On it everyone you love, everyone you know, everyone you ever heard of, every human being who ever was, lived out their lives. The aggregate of our joy and suffering, thousands of confident religions, ideologies, and economic doctrines, every hunter and forager, every hero and coward, every creator and destroyer of civilization, every king and peasant, every young couple in love, every mother and father, hopeful child, inventor and explorer, every teacher of morals, every corrupt politician, every “superstar,” every “supreme leader,” every saint and sinner in the history of our species lived there-on a mote of dust suspended in a sunbeam.
The Earth is a very small stage in a vast cosmic arena. Think of the endless cruelties visited by the inhabitants of one corner of this pixel on the scarcely distinguishable inhabitants of some other corner, how frequent their misunderstandings, how eager they are to kill one another, how fervent their hatreds. Think of the rivers of blood spilled by all those generals and emperors so that, in glory and triumph, they could become the momentary masters of a fraction of a dot.
Our posturings, our imagined self-importance, the delusion that we have some privileged position in the Universe, are challenged by this point of pale light. Our planet is a lonely speck in the great enveloping cosmic dark. In our obscurity, in all this vastness, there is no hint that help will come from elsewhere to save us from ourselves.
The Earth is the only world known so far to harbor life. There is nowhere else, at least in the near future, to which our species could migrate. Visit, yes. Settle, not yet. Like it or not, for the moment the Earth is where we make our stand.
It has been said that astronomy is a humbling and character-building experience. There is perhaps no better demonstration of the folly of human conceits than this distant image of our tiny world. To me, it underscores our responsibility to deal more kindly with one another, and to preserve and cherish the pale blue dot, the only home we’ve ever known.”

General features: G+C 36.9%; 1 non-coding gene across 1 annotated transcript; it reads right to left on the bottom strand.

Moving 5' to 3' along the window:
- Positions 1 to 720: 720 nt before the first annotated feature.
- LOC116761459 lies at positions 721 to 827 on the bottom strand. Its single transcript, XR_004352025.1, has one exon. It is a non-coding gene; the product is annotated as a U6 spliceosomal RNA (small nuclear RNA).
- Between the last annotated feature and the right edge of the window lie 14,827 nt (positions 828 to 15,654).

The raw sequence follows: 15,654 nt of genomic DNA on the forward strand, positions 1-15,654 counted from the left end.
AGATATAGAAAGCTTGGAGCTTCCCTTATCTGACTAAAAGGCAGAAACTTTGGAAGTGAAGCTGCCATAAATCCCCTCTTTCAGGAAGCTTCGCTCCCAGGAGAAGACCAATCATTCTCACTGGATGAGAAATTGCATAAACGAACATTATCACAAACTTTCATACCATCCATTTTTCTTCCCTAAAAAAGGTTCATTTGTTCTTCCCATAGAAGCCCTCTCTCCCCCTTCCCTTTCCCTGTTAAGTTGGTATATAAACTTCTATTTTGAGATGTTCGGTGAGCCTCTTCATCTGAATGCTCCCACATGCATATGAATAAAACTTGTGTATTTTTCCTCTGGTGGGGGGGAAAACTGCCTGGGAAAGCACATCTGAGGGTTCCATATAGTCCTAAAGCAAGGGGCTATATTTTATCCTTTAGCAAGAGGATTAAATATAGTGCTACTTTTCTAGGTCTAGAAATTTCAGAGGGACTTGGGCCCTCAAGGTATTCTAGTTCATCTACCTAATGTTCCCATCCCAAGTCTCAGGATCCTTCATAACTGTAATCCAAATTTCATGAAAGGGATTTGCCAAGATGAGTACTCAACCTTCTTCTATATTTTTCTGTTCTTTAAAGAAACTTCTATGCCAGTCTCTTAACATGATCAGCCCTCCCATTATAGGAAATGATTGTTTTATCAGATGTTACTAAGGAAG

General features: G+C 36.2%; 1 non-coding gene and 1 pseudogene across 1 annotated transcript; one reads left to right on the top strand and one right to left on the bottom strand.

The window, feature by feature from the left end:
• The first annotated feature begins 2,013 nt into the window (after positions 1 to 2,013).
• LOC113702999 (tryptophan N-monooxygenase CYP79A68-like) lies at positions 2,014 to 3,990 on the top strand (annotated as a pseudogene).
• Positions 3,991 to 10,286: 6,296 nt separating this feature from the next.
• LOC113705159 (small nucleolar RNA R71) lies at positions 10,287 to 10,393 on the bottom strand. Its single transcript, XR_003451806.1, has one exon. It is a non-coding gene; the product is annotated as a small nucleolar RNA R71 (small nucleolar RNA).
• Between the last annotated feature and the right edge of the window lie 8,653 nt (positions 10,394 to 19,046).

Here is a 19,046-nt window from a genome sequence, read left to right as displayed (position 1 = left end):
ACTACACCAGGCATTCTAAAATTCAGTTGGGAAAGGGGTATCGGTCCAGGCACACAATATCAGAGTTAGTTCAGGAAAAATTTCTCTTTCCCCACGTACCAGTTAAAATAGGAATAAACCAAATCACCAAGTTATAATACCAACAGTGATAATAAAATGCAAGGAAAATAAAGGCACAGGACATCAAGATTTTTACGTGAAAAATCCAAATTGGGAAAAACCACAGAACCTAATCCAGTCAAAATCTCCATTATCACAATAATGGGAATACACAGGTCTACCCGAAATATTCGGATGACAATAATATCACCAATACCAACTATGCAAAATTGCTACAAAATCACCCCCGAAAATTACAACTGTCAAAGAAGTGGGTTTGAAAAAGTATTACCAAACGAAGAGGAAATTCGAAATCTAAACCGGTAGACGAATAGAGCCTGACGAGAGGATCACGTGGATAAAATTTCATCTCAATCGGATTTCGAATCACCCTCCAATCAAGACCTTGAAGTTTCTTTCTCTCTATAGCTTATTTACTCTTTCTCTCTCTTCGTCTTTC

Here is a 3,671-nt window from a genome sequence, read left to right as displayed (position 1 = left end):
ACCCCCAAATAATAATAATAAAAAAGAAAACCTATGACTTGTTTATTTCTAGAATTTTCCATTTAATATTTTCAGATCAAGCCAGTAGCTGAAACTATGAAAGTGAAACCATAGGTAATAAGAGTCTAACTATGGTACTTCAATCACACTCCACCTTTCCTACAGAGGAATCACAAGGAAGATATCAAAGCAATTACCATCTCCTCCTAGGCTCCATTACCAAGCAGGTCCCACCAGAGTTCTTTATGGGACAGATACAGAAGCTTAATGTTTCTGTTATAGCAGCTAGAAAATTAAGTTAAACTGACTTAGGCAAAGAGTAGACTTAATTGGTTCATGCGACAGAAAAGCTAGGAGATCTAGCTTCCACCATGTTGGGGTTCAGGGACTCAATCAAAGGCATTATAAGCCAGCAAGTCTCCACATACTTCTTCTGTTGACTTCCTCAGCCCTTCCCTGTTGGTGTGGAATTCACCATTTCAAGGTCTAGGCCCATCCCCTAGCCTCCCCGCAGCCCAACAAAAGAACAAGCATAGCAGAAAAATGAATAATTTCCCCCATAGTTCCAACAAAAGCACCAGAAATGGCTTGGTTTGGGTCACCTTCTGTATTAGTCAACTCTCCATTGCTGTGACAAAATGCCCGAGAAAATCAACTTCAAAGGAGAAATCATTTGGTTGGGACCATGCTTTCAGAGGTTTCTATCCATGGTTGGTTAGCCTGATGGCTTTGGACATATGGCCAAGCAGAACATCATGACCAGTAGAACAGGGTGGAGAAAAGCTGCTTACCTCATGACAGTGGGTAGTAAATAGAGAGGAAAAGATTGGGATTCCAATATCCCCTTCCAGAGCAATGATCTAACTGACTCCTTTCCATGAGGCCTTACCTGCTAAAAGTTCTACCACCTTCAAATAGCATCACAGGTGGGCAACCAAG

― Carl Sagan,
“Science-fiction writers have been dreaming up alien planets for decades . . . [S]cience had to wait until 1992 for proof that such planets did exist .. . Thanks to a combination of ground-based telescopes and planet-hunting satellites, particularly one called Kepler, which was launched in 2009, more than 3,500 such worlds are known.
Unlike their depiction in fiction, reasonably few are much like Earth . .. And almost all are far, far away . . . .
From 2017, though, that will change. In December a successor to Kepler, called TESS (for Transiting Exoplanet Survey Satellite), will be launched into orbit. It is designed to survey the entire sky, looking for the sorts of exoplanets that are of most interest to humans – ones that are small (like Earth), rocky (like Earth), and relatively close by . . . . The new satellite should spot about 3,000 planets.
In August 2016, scientists announced the discovery of an Earth-like planet orbiting Proxima Centauri, which, at 4.25 light-years away, is the closest star to the Sun.
Yuri Milner, a Russian billionaire and physicist . . . is already working with Stephen Hawking, a British theoretical physicist, on plans for a tiny, laser-propelled probe that could cover the distance in about 20 years” (139).
From “Planets, planets everywhere” by Tim Cross in The Economist: The World in 2017.
Our fiction and our scientific facts are changing — and all most interesting.
Aloha, Barry (and Renée)